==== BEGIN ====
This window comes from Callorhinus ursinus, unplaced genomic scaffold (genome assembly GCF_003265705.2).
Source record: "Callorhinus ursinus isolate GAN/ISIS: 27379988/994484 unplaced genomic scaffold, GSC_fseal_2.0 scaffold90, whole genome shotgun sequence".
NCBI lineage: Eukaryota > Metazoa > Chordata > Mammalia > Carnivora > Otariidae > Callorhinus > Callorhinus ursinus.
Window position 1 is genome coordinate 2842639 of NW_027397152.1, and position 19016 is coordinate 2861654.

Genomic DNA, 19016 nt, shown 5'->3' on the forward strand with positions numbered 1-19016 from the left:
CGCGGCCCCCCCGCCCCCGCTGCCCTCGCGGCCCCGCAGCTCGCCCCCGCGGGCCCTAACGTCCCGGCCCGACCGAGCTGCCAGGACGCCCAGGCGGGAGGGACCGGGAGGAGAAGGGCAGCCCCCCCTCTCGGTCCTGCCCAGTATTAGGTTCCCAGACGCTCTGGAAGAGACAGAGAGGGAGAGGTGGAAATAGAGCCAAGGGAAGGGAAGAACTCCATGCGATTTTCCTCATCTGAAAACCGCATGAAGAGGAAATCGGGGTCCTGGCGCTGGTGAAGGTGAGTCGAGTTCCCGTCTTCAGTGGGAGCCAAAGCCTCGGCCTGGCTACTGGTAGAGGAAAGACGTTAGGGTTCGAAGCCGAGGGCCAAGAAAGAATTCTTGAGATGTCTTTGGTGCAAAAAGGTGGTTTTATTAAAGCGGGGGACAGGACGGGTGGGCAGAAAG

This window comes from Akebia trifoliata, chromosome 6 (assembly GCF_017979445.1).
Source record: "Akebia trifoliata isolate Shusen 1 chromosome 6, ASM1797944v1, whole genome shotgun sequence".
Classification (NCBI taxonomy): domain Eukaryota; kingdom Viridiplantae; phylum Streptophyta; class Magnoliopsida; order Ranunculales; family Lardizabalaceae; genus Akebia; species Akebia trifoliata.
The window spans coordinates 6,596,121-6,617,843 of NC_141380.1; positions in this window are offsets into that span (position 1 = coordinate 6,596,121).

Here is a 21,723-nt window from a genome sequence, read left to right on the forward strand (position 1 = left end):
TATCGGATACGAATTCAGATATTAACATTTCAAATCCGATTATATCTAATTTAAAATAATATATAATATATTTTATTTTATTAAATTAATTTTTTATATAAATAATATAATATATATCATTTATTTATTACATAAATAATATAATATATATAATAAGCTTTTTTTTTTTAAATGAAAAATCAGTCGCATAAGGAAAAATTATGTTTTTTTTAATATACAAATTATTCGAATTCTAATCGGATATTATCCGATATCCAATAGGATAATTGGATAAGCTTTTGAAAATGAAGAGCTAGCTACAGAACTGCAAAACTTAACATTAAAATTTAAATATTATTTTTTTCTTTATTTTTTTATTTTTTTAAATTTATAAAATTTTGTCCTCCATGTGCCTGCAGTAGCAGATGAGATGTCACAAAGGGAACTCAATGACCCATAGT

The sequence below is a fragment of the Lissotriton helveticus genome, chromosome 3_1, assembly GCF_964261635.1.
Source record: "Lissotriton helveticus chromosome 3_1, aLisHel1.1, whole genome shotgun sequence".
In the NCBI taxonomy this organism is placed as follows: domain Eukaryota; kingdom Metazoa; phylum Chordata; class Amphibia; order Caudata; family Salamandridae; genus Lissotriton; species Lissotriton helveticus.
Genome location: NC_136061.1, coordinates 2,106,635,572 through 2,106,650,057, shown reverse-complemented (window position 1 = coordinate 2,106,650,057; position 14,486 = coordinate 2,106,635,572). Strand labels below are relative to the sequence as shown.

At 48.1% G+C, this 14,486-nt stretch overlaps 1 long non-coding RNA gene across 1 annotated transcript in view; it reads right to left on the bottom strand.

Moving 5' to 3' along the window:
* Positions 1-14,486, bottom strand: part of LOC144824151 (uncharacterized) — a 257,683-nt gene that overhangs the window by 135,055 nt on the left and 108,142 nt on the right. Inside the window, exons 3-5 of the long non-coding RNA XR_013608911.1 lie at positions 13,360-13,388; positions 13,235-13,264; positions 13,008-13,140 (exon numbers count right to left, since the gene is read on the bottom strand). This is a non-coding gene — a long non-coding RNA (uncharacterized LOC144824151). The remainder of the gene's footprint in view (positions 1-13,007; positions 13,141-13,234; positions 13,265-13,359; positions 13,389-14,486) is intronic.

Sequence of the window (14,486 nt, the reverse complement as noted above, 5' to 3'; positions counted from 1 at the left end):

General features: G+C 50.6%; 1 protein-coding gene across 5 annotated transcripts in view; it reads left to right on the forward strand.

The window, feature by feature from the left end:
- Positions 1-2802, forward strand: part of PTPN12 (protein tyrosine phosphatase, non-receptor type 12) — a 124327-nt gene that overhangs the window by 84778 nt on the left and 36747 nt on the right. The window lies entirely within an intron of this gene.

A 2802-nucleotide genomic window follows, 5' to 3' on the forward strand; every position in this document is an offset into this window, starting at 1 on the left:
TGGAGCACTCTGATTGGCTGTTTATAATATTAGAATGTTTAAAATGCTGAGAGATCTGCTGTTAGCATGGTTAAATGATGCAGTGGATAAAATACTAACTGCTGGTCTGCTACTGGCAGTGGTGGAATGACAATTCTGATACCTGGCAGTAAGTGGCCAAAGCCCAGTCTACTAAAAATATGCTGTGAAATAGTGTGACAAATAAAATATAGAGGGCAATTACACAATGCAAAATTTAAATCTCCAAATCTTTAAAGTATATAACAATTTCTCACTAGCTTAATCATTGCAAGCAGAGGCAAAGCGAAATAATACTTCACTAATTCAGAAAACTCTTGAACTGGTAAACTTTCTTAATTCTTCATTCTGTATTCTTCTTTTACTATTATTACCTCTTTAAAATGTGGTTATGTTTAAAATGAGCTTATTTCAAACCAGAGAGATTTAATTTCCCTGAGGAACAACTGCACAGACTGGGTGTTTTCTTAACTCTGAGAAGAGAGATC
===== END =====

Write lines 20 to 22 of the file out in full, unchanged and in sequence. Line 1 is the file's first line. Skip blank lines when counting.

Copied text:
Sequence of the window (14,486 nt, the reverse complement as noted above, 5' to 3'; positions counted from 1 at the left end):

General features: G+C 50.6%; 1 protein-coding gene across 5 annotated transcripts in view; it reads left to right on the forward strand.

The window, feature by feature from the left end: